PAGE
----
The downloadable space has become one of the most interesting and dynamic places for gamers to go. It’s no wonder then that when it came time to make his own game, former Electronic Arts developer Vander Caballero struck out for the frontier that is downloadable games. What is surprising is the direction Caballero struck out in; he made a game, Papo & Yo, that was a metaphor about his own life as the child of an alcoholic. We caught up with him at the Montreal International Games Summit to find out more about his experiences with independent game development and surprising emotional honesty.
CG Magazine: What are the games that inspired you and put you on the path of game development?
Vander Caballero: I have to be spontaneous now [laughs]. When I was a kid I was playing Mario, Zelda for sure. And when I was older, Echelon. That was a great game about exploration, it used wire frames [graphics]. And the games that actually shaped me for what I do today were Ico and Shadow of the Colossus.
CGM: What do you find inspiring or exciting about the industry today?
VC: I’m excited about the indie and iOS scene. I think there’s a lot of really interesting, exciting things happening that you didn’t expect. For example, Unfinished Swan, The Room are examples of innovation you didn’t expect. I think AAA games are predictable. iOS, you never know what you’re going to get, and it can be really amazing.
CGM: You originally held a position as a design director and yet walked away from that job security during these uncertain times to found your own studio. Why?
VC: Because the AAA industry right now is like being on the Titanic. Everyone is having fun, there’s parties, there’s alcohol, there’s food… but there’s a big iceberg coming. And if you can already see it from far away, you want to jump off, right now, before it’s too late. Public corporations have a really hard time innovating, and it’s obvious why. They’re there to make profit, and that profit pays for the retirement of your grandmother. So they can’t take that kind of risk, and if you want to take that kind of risk, you can’t work in a public company. Their job is to innovate through acquisition. So if they see innovation, they buy it. They buy proven innovation. And I thought there was no better time to become an indie. Just jump out, right now, before the boat collapses and ride a new wave. Explore it.
CGM: What was it like walking away from all that? How hard was it?
VC: It’s not as difficult as it sounds. I think what’s more difficult is realizing why you want to leave and what opportunities you are going after. Once you do that negotiation in your head and understand the consequences, there’s no going back. When I was at EA and I saw the games and products that we were creating, they were so predictable. And as a consumer that wasn’t happy with what we were creating, it was a… “one plus one makes two” thing. I saw that it wasn’t sustainable. And then I said, “I have to leave. I believe there’s a better future.”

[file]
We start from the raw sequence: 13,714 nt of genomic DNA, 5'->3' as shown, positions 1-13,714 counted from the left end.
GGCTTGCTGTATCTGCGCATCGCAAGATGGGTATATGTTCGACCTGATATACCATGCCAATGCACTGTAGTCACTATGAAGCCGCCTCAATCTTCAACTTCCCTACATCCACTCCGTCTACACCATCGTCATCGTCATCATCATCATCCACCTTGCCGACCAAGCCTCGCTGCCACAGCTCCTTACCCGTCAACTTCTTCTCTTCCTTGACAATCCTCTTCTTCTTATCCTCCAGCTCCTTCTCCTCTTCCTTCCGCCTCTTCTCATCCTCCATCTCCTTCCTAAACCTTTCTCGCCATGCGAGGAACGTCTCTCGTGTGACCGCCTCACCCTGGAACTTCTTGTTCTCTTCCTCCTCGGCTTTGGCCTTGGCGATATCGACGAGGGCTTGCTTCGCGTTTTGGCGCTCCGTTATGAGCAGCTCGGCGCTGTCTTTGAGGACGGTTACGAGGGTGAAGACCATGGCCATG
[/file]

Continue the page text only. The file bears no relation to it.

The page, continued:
Once I made the decision, I said, “I’m a gamer. I want a certain kind of product the industry isn’t giving me and I believe it needs to exist. I want to do those games, emotional games.”I know if I like that kind of game, maybe others will like it. And that’s what kept me going, because I knew that we needed that. And Papo & Yo came out and people actually liked it. I’m really happy about it.
CGM: So how has Papo & Yo been received? Are you happy with its performance?
VC: I haven’t, in my entire career as a game developer, received so many e-mails from so many people thanking the team for doing the game. It’s incredible, the amount of e-mail people send, the postcards, people who want tattoos, kids that want birthday cakes of Lula, the robot in the game. And for me, it’s just really touching. Every time I go to a conference, someone who’s played Papo comes to me and talks about the story, tells me how the story helped them in their own life. And I’m like, “Whoa.” I never got that doing Army of Two or Need for Speed. [Laughs]
CGM: How did you come up with the original idea for Papo & Yo?
VC: Everything came from my desire to make something meaningful. When I say “meaningful” I mean something that gives closure. Let me give you an example; when people finish Assassin’s Creed, they hate the ending. They hate the ending of Mass Effect . How come people hate the endings of these games? I think one of the reasons is they don’t get any closure. They think, “I wasted my life playing this game,” because when you read a good book and you close it, at the end you get a moral. You get something that helps you in life. It’s the same when you see a good movie. But when you play a game, you get to the end and you think “I just lost all this time and got nothing.” I think because of that, people get frustrated.
So when I decided I wanted to do something meaningful, I thought, “Okay, what did I learn from surviving an alcoholic father? I’m going to put that in a simulation.” And that was the birth of Papo & Yo, because I remember when I was a kid playing Mario, and I defeated Bowser, I was really happy. I escaped from my alcoholic father, but when I dropped the controller I came back to reality. And the game didn’t teach me anything. I think our job is to do better than that. We’re now in the next generation and we should try and make this art form as meaningful as possible.
CGM: Very few games use the element of autobiography. Why did you choose to do it?